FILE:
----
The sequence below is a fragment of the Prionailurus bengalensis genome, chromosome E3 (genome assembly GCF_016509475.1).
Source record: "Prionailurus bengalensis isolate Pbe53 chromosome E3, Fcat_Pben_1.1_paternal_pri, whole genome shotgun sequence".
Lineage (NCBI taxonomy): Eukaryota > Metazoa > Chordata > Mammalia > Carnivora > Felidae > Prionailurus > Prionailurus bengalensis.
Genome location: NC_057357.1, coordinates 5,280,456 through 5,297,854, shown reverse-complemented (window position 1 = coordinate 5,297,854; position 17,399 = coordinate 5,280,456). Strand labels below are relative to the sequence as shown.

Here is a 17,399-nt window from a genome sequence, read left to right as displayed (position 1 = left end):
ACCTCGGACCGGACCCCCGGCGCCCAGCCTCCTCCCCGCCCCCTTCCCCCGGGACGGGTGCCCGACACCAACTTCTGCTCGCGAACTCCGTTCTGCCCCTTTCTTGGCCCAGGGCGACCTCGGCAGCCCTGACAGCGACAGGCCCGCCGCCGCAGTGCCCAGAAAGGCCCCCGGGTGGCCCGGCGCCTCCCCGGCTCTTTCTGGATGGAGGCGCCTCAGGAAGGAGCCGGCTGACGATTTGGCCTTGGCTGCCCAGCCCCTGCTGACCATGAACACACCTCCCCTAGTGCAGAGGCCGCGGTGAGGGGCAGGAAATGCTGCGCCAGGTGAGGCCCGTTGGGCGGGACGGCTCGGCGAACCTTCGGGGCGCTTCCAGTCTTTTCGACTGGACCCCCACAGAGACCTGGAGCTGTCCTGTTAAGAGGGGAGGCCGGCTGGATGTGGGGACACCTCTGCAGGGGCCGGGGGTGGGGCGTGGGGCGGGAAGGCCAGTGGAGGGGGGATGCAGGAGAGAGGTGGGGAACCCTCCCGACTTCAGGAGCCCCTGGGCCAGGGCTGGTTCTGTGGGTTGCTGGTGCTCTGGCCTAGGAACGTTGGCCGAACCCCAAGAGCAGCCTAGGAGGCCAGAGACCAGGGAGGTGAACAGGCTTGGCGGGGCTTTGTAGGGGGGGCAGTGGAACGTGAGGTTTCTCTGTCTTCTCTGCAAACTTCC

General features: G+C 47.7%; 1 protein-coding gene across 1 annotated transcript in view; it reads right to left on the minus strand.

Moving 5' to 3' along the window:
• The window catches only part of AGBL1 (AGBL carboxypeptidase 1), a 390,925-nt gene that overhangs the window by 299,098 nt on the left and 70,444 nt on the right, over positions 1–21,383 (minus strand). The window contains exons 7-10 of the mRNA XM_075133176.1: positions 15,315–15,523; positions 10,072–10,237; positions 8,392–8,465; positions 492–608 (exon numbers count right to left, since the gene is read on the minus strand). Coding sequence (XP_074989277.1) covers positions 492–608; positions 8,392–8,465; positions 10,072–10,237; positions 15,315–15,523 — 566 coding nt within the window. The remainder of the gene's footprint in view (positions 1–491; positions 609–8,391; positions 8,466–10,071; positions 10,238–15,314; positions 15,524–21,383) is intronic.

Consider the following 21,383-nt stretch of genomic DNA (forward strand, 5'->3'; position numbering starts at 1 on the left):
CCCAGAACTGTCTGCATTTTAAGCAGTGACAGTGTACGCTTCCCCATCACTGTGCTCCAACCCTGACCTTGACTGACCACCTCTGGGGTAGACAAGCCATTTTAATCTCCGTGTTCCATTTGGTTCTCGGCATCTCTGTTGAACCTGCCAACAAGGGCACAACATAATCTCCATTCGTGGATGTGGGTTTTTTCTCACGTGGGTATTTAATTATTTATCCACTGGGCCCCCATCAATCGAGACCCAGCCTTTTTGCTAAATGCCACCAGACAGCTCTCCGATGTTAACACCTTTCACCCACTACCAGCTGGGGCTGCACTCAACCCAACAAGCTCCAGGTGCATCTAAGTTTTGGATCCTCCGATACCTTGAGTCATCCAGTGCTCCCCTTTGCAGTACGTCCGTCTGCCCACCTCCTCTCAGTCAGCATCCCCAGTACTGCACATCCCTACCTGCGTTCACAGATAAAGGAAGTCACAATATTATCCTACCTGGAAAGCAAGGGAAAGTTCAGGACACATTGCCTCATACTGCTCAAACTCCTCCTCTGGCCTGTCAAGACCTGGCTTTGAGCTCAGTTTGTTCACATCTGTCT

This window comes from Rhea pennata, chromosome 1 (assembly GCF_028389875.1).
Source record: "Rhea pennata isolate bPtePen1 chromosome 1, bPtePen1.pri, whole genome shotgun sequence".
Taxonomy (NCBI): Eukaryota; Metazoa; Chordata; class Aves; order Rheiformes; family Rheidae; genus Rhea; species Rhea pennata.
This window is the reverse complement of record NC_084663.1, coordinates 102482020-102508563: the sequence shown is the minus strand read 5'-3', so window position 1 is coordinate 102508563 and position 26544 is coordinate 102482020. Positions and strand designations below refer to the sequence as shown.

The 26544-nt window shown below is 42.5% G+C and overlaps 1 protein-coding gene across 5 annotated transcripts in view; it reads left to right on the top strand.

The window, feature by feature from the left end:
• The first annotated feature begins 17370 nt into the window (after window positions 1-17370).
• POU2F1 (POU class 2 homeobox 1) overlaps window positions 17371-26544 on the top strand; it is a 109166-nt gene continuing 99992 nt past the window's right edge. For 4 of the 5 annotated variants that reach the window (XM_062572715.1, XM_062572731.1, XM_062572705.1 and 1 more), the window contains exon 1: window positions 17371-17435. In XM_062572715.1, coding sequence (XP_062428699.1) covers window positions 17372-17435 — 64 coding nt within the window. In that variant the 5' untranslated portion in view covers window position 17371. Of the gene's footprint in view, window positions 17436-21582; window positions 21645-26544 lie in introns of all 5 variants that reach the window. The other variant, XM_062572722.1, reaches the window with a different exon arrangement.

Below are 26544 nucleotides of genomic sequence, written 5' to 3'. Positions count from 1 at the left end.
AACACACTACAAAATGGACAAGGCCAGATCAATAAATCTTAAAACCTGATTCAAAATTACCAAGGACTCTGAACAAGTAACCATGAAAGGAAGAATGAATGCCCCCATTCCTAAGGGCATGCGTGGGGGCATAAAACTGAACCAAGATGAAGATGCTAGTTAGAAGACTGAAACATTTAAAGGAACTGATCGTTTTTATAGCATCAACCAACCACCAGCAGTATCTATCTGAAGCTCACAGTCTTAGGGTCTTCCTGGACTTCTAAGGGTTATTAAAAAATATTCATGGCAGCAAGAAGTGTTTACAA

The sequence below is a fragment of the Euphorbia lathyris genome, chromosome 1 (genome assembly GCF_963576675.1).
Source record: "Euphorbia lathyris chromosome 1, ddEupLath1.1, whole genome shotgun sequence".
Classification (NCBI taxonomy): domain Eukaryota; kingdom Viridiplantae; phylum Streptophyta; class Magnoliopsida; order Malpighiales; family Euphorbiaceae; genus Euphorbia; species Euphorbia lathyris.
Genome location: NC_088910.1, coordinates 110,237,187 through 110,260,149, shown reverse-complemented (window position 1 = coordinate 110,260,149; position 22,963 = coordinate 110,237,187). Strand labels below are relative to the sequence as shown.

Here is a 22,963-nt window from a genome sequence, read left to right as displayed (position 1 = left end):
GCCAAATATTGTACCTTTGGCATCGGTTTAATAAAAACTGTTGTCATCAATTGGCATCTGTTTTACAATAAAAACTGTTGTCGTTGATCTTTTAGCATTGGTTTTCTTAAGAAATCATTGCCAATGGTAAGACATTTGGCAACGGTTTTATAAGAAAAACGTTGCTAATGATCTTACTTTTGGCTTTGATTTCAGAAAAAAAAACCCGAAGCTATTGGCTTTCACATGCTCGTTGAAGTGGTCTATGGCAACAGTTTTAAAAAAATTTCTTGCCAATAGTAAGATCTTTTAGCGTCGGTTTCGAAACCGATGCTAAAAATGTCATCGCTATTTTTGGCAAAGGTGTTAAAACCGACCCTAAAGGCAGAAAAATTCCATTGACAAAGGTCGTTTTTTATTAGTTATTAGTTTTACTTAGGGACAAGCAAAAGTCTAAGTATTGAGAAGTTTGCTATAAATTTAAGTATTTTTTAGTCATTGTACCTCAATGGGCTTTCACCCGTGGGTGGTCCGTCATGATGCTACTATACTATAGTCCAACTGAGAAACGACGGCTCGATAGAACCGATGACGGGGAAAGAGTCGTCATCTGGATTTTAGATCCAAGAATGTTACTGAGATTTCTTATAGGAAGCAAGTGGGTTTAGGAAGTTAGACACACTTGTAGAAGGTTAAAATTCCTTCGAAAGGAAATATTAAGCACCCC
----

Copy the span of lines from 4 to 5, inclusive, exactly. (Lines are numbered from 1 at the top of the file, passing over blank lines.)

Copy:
Genome location: NC_057357.1, coordinates 5,280,456 through 5,297,854, shown reverse-complemented (window position 1 = coordinate 5,297,854; position 17,399 = coordinate 5,280,456). Strand labels below are relative to the sequence as shown.

Here is a 17,399-nt window from a genome sequence, read left to right as displayed (position 1 = left end):